Teaching Farmland Drainage Design Features to Contractors and Service Providers
Brenneman, L. Gregory
Farmland drainage is an integral part of Iowa’s landscape and plays a critical role in its bio-economy. Production capacities of Iowa soils can only be optimized with well-designed and properly operating subsurface drainage systems. Features needing attention when designing and installing a new system or retrofitting an old one include drainage intensity (spacing and depth), drainage capacity (size and grade), water quality and quantity management (controlled drainage, shallow drainage, etc.), and the economics of payback. Iowa State University Extension & Outreach initiated the Iowa Drainage School in 2007 to educate stakeholders on subsurface drainage concepts customized to the upper Midwestern states. Three hundred thirty-five participants, consisting of contractors, engineers, drainage planners, land owners, farmers, agency staff, and drainage district supervisors, have attended the school. All participants completing the end-of-school evaluation have ranked the school good (45%) or excellent (55%) and reported making drainage decisions on over 1,100 acres per participant. A summary of participants’ preferred methods of surveying and developing topographic maps, methods of determining drainage sizing and spacing, and developing drainage maps is presented. This paper summarizes the nine-year outreach efforts of Iowa Drainage School in terms of what students learned in the school, how they have used the knowledge gained, and how they have applied what they learned in the drainage school.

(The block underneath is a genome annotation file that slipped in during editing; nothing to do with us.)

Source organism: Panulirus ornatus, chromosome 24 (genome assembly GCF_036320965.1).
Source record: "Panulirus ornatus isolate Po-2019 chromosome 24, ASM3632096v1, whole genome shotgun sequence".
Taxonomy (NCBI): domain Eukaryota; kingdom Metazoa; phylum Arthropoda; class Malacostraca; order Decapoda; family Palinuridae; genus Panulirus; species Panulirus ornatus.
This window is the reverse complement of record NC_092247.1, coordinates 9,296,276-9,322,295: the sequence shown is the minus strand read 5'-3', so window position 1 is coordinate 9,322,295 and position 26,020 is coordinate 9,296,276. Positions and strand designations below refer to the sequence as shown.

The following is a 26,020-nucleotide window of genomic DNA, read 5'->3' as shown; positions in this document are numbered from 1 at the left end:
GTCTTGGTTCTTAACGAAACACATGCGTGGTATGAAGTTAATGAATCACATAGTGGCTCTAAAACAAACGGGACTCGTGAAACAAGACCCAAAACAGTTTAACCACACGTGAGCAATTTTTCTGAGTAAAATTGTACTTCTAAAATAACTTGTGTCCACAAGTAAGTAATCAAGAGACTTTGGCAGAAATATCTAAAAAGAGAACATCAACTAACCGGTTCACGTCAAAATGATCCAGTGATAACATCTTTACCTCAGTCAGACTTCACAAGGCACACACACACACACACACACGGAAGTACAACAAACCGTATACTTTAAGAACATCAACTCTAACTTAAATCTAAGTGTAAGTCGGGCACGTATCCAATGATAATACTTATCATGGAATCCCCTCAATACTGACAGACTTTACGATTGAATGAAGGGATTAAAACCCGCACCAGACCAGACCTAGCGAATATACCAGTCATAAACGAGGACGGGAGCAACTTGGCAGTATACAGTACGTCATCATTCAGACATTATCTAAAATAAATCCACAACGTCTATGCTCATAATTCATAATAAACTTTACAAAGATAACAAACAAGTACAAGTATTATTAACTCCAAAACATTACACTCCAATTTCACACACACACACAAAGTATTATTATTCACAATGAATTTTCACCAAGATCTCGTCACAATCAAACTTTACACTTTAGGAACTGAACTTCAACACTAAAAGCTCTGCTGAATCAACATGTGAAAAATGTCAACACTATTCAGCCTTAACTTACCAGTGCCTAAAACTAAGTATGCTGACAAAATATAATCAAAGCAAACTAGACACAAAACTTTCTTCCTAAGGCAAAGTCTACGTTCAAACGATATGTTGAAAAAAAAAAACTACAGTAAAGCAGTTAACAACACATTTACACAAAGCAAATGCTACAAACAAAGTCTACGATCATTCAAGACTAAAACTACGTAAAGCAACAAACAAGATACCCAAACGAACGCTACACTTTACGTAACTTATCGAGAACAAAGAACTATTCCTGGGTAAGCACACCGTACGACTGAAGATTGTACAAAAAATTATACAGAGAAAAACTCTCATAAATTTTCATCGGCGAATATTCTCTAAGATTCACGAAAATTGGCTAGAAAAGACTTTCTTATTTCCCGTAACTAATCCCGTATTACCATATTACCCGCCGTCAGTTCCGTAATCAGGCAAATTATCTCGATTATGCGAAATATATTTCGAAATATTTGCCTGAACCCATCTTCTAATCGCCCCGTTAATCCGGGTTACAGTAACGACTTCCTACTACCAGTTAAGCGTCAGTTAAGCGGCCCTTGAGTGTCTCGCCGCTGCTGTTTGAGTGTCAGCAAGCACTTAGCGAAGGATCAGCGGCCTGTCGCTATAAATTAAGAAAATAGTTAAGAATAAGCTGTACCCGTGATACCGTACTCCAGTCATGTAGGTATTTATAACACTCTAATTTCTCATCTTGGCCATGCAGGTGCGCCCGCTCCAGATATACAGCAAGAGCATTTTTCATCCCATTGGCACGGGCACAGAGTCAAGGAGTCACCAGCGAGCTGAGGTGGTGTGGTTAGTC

This paper is from International Drainage Symposium, Paper No. 162490928, pages 1-6 (doi: 10.13031/IDS.20162490928). St. Joseph, Mich.: ASABE.